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Nature Inspires Many State Nicknames

Every U.S. state has a nickname that it uses to promote itself. Here are some more of them.

Idaho is known as "The Gem State," not because it's laden with diamonds or emeralds but because it believes it's the gem of the western Rocky Mountains.

Illinois is "The Land of Lincoln," Abraham Lincoln, the martyred 19th-century president who led the nation through a bloody civil war.

The Midwest state of Indiana is called the "Hoosier State," but nobody is quite sure why. One story is that pioneer settlers were a little nervous opening their doors. "Who's Zher?" they would say. No wonder the state legislature instead prefers to call Indiana "The Crossroads of America."

Iowa's nickname, the "Hawkeye State," is a tribute to Black Hawk, an Indian chief who actually spent most of his life in neighboring Illinois!

Kansas also has a "hawkish" nickname: "The Jayhawk State." Jayhawkers were ruffians who roamed the Kansas prairie during the turbulent years before the U.S. Civil War of the 1860s.

The mid-South state of Kentucky is "The Bluegrass State." Rich bluegrass, which is actually bright green but casts a bluish hue from a distance, feeds the state's renowned Thoroughbred horses.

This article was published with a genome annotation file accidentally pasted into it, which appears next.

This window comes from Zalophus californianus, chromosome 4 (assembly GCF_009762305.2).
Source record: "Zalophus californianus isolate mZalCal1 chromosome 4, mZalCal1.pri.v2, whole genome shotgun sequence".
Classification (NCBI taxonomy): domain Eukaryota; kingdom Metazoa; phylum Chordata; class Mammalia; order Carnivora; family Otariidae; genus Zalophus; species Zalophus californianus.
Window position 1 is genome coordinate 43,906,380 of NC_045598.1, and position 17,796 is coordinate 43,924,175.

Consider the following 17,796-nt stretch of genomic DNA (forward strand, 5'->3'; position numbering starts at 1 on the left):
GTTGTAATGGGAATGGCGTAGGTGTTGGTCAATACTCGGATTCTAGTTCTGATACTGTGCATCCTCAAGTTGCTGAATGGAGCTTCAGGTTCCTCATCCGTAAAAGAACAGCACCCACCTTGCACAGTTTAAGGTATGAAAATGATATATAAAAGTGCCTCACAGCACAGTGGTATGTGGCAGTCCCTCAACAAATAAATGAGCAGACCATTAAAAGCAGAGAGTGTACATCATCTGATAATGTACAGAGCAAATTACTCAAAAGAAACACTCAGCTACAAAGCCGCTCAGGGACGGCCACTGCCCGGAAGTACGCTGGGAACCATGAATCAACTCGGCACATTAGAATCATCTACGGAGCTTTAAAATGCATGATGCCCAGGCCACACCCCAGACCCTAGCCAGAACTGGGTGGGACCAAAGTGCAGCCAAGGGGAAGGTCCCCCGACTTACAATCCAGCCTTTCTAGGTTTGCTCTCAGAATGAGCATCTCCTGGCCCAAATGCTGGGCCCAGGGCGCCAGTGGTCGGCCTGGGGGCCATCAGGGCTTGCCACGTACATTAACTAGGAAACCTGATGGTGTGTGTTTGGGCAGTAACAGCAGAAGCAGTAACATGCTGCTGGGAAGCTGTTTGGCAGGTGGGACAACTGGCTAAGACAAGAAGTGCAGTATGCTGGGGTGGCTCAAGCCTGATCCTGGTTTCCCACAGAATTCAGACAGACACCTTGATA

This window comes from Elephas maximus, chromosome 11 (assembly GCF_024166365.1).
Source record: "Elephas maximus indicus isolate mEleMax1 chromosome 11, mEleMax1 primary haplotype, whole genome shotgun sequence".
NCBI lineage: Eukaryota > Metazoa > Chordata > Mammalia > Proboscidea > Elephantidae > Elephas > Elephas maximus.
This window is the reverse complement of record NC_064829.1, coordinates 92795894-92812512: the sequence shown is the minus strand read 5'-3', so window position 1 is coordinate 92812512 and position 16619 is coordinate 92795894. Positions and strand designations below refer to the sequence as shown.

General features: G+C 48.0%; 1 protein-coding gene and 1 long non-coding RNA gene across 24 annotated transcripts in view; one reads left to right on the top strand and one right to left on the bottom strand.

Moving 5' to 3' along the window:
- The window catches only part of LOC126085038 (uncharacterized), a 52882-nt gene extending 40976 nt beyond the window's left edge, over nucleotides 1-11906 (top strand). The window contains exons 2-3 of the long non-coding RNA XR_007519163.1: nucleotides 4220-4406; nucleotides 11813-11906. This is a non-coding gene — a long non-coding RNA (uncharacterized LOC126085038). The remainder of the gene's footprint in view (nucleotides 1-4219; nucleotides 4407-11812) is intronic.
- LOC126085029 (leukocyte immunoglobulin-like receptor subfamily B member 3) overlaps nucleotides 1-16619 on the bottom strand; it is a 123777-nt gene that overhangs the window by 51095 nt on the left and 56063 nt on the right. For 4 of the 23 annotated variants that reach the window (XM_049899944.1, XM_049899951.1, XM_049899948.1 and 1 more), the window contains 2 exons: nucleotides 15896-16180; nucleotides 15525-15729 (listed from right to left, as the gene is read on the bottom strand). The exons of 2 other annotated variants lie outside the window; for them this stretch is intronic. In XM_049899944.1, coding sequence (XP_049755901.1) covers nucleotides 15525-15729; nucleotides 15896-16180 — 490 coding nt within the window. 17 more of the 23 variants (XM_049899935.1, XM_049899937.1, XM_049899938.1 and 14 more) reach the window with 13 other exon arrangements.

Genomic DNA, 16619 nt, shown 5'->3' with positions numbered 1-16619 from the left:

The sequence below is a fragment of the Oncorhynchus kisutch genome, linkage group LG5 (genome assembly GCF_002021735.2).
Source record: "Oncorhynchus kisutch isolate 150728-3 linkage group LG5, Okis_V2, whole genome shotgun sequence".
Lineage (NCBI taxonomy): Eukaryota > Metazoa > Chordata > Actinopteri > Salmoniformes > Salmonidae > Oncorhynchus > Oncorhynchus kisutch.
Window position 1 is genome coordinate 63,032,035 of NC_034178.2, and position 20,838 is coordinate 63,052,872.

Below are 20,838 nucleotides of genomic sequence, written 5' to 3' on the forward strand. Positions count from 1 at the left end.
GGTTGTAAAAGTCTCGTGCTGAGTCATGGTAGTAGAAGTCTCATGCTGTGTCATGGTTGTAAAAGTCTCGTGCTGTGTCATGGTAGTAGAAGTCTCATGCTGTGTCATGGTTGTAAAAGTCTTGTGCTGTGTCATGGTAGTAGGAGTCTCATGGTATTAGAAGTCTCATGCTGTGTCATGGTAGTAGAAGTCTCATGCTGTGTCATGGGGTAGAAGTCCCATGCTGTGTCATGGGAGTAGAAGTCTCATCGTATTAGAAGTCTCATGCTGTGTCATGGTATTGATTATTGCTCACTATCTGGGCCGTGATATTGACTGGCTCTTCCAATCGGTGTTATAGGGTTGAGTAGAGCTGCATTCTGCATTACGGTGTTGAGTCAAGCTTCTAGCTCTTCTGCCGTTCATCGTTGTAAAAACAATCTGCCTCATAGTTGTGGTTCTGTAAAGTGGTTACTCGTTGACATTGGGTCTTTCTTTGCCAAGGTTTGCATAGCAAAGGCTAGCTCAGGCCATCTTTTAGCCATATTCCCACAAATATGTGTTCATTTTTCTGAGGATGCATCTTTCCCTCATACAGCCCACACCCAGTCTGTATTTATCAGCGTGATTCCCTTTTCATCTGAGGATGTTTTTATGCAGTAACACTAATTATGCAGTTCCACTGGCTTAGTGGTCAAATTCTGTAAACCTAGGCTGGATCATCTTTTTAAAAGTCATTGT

Louisiana is "The Bayou State." A bayou is a sluggish stream. Hundreds of them meander through this Deep South state, and many are full of alligators!

Maine, up in the nation's northeast corner, is "The Pine Tree State" because it's virtually covered in evergreen woods. And directly across the country, on the Pacific Coast, the state of Washington has lots of conifers as well. Washington is "The Evergreen State."

The mid-Atlantic state of Maryland is called the "Free State." A Baltimore newspaper first called it that during the 1920s, when the manufacture and sale of alcohol were banned for a time. Maryland said it wanted to be free from this prohibition.

Massachusetts is the "Bay State." Its Atlantic inlet separates most of the state from famous Cape Cod. And its early settlers represented the "Massachusetts Bay Colony."

Six state nicknames are taken from native animals. Michigan is the "Wolverine State." A wolverine is a small, burrowing mammal with a nasty disposition. Those who gave Michigan this nickname admired the wolverine's ferocity.

Wisconsin's badger is a similar and equally feisty, creature, and Wisconsin is "The Badger State."

Neighboring Minnesota, "The Gopher State," takes its nickname from a much cuter animal. A gopher is a rodent that builds mounds and tunnels on the prairie. But Minnesota license plates refer to the state, without exaggeration, as "The Land of 10,000 Lakes."

North Dakota, on the Canadian border, gets its nickname, "The Flickertail State" not from some bird, but from a saucy little squirrel. And South Dakota takes its nickname, "The Coyote State," from a fox-like predator that thinks flickertails are delicious!

And Oregon, "The Beaver State," borrows its nickname from the large, flat-tailed rodent that gnaws trees until they fall, then builds dams with them.

Next time, we'll finish our list of state nicknames, including one that's all about people's feet!